Helping Your Child Stop the Thumb Sucking


If you’re starting to worry about your child’s thumb sucking, they’re likely getting too old for it. It’s completely natural and even beneficial for them to suck their fingers and thumbs when they’re infants. They’re figuring out how their mouth works and what those hands are for. Sucking is instinctual and very soothing.

As toddlers and young children, they may continue to suck their thumbs for comfort and security. You may notice this happens when they’re scared, feel vulnerable, or had something taken away from them. They may have used thumb-sucking to get through something upsetting, like a parent leaving for work. It’s soothing, so it becomes a habit. It becomes a way to relax, which is why children do it more in the evenings or when they’re tired.

Will Your Child Simply Outgrow It?

Ideally, most children do somewhere between ages 2 – 4. But if your child is beyond that, and permanent teeth are coming in, it’s probably time for some gentle redirection. You don’t want the habit to get carried into school age where it may take peer pressure to stop. By then, there could be issues with their mouth and teeth alignment. 

Can Prolonged Thumb-Sucking Cause Dental or Orthodontic Problems?

Yes. We see it here in our office fairly frequently. 

There’s a big difference between a child who sucks passively resting their thumb in their mouth and a child who sucks vigorously. The more active the sucking, the greater the impact. You’ll know if your child is the latter by the popping sound you hear when they pull their thumb out of their mouth.

Thumb sucking after the permanent teeth are in can affect the proper growth of the mouth and alignment of teeth. It can also change the roof of the mouth. In children who are more vigorous, even baby teeth can be affected. This is one of the many reasons we recommend an orthodontic evaluation by age 7 – sooner if they’re sucking their thumb. We can monitor the development of their mouth and if we see an issue forming, we can correct it before it becomes a bigger problem later.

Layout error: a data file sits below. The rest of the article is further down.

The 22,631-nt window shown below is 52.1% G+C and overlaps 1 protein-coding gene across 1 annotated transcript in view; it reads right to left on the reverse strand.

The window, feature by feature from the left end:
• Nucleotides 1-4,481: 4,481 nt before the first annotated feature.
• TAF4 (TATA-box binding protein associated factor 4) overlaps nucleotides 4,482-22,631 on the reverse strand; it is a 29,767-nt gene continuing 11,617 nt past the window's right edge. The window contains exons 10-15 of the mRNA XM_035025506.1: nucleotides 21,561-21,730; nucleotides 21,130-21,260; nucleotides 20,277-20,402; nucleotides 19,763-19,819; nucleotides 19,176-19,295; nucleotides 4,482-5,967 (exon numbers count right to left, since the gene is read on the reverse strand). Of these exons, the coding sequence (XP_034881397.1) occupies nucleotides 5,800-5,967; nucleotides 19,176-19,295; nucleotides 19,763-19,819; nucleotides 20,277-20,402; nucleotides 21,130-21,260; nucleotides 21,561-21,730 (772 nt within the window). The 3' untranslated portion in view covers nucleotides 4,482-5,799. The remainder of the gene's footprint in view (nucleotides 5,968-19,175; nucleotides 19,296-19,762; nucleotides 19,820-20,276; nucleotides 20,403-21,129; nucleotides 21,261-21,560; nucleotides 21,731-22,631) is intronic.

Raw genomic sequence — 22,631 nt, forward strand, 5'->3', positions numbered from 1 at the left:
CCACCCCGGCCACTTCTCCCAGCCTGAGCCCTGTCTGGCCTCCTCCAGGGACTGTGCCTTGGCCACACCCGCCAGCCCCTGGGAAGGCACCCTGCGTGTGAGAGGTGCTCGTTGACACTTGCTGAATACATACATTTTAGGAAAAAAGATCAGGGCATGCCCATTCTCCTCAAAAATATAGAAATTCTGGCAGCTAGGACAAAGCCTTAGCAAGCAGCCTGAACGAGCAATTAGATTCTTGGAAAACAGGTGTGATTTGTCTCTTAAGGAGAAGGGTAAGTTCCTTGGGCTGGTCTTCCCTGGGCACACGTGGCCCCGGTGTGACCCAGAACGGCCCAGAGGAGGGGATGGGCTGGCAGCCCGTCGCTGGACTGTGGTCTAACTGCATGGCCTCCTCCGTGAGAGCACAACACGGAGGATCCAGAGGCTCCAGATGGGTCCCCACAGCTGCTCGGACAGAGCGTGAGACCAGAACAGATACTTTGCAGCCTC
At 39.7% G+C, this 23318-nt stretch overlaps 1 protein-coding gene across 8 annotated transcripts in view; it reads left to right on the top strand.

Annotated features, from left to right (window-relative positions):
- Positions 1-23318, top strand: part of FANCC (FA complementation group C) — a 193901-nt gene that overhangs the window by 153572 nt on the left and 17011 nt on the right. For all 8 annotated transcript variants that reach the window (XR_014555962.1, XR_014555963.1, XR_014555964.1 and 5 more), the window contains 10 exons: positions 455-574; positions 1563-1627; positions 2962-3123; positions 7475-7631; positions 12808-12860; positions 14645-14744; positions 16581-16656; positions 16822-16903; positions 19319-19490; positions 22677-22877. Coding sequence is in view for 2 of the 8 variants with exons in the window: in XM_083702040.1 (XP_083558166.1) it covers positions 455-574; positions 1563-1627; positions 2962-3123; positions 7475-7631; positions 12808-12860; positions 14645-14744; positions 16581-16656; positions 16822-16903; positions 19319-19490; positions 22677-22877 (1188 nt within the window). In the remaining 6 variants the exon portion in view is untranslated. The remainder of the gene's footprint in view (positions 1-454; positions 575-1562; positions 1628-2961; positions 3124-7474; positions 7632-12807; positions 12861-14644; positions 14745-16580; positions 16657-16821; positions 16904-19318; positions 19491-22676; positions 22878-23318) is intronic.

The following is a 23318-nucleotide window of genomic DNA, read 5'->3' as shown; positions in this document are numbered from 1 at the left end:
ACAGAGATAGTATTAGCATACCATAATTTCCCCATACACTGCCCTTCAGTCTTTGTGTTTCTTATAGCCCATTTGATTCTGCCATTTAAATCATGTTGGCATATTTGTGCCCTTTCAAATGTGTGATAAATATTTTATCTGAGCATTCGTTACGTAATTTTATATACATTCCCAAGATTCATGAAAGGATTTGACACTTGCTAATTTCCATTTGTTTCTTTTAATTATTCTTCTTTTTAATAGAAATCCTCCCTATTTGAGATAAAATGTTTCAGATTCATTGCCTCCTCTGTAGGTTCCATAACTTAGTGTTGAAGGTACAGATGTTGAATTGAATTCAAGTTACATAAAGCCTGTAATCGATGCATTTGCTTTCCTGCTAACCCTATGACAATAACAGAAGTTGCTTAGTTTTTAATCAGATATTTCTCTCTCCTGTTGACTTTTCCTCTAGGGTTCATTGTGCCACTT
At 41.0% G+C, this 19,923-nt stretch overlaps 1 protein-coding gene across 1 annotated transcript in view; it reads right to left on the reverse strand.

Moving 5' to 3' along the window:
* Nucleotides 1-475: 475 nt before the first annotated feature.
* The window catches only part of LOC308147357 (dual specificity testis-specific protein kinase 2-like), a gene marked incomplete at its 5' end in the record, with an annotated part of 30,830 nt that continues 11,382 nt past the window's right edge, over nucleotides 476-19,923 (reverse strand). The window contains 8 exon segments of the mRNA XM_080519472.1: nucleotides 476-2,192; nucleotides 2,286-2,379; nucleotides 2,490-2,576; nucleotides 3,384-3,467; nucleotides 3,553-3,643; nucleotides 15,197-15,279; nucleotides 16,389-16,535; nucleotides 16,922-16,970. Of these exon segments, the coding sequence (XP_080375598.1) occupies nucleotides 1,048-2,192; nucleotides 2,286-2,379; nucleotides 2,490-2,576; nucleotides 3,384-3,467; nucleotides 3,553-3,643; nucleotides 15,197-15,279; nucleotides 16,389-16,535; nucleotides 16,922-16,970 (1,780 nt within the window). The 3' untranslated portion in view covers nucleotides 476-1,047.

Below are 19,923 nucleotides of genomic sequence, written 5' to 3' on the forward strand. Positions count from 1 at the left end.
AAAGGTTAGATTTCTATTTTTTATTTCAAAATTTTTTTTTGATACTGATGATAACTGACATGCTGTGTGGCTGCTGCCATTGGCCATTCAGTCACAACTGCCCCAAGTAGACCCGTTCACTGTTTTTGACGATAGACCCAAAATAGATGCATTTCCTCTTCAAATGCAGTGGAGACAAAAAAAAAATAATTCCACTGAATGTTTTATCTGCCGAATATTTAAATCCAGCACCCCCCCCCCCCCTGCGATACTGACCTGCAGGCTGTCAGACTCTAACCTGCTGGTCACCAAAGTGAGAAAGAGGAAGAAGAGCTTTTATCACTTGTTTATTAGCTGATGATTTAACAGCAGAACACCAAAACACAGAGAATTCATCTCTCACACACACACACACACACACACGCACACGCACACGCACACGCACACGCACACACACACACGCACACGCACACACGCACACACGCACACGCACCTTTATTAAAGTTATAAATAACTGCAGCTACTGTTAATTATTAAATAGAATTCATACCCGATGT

How Can Parents Stop the Thumb Sucking?

The first thing is to recognize that you can’t break this habit for your child. Dr. Demko always tells her patients directly, “You need to decide to stop sucking your thumb.” Putting that little nugget of responsibility on a young child can be empowering.  

The second thing, equally important, is that pressuring your child to stop, or even showing your frustration over it, can have the opposite effect. Children who suck their thumbs when they’re anxious will feel more anxious under pressure, or when sensing your disappointment.

Here are some helpful tips:

  1. Encourage the decision: Let your child know this is a big kid decision they can make and feel good about it.
  2. Use positive reinforcement: Never scold or call out the thumb sucking but notice and praise it when they are happily playing and not sucking their thumb.
  3. Focus on the cause: Try to notice what is happening when your child starts sucking and work to ease the feelings of insecurity or stress. 
  4. Reward small breakthroughs: Notice and reward your child when they get through something difficult without thumb-sucking.
  5. Talk to your dentist or orthodontist: It always helps when an adult other than parents talk to children. Dr. Demko is always happy to gently explain to your child why they need to decide to stop.
  6. Last resort – make it yucky: If all else fails, Dr. Demko can prescribe a bitter medication to make that thumb too yucky to suck. For nighttime habits, bandaging the thumb can work.

As always, if you ever have questions about your child’s oral care, we are happy to guide you through it. Contact our office to learn more.